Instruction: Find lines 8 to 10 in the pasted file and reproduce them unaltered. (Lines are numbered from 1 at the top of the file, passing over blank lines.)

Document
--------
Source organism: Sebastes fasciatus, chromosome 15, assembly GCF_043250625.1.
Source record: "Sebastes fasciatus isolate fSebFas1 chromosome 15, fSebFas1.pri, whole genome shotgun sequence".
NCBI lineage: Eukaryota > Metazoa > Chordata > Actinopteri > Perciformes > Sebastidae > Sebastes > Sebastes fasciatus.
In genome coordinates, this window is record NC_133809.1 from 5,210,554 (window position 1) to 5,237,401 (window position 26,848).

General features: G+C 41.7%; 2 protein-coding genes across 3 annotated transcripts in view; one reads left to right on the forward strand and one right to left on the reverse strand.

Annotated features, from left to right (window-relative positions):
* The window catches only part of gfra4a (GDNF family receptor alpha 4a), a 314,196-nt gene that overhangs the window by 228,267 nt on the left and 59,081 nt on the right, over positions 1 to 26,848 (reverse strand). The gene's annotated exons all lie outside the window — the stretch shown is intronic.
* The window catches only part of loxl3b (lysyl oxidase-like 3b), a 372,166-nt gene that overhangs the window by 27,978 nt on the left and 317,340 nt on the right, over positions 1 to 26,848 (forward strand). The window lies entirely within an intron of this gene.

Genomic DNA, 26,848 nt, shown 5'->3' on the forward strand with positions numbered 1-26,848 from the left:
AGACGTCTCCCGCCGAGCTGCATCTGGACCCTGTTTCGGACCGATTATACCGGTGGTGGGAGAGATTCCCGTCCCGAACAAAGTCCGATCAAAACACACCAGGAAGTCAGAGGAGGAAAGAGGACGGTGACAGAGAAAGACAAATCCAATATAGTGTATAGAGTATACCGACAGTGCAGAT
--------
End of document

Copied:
* The window catches only part of loxl3b (lysyl oxidase-like 3b), a 372,166-nt gene that overhangs the window by 27,978 nt on the left and 317,340 nt on the right, over positions 1 to 26,848 (forward strand). The window lies entirely within an intron of this gene.

Genomic DNA, 26,848 nt, shown 5'->3' on the forward strand with positions numbered 1-26,848 from the left:
AGACGTCTCCCGCCGAGCTGCATCTGGACCCTGTTTCGGACCGATTATACCGGTGGTGGGAGAGATTCCCGTCCCGAACAAAGTCCGATCAAAACACACCAGGAAGTCAGAGGAGGAAAGAGGACGGTGACAGAGAAAGACAAATCCAATATAGTGTATAGAGTATACCGACAGTGCAGAT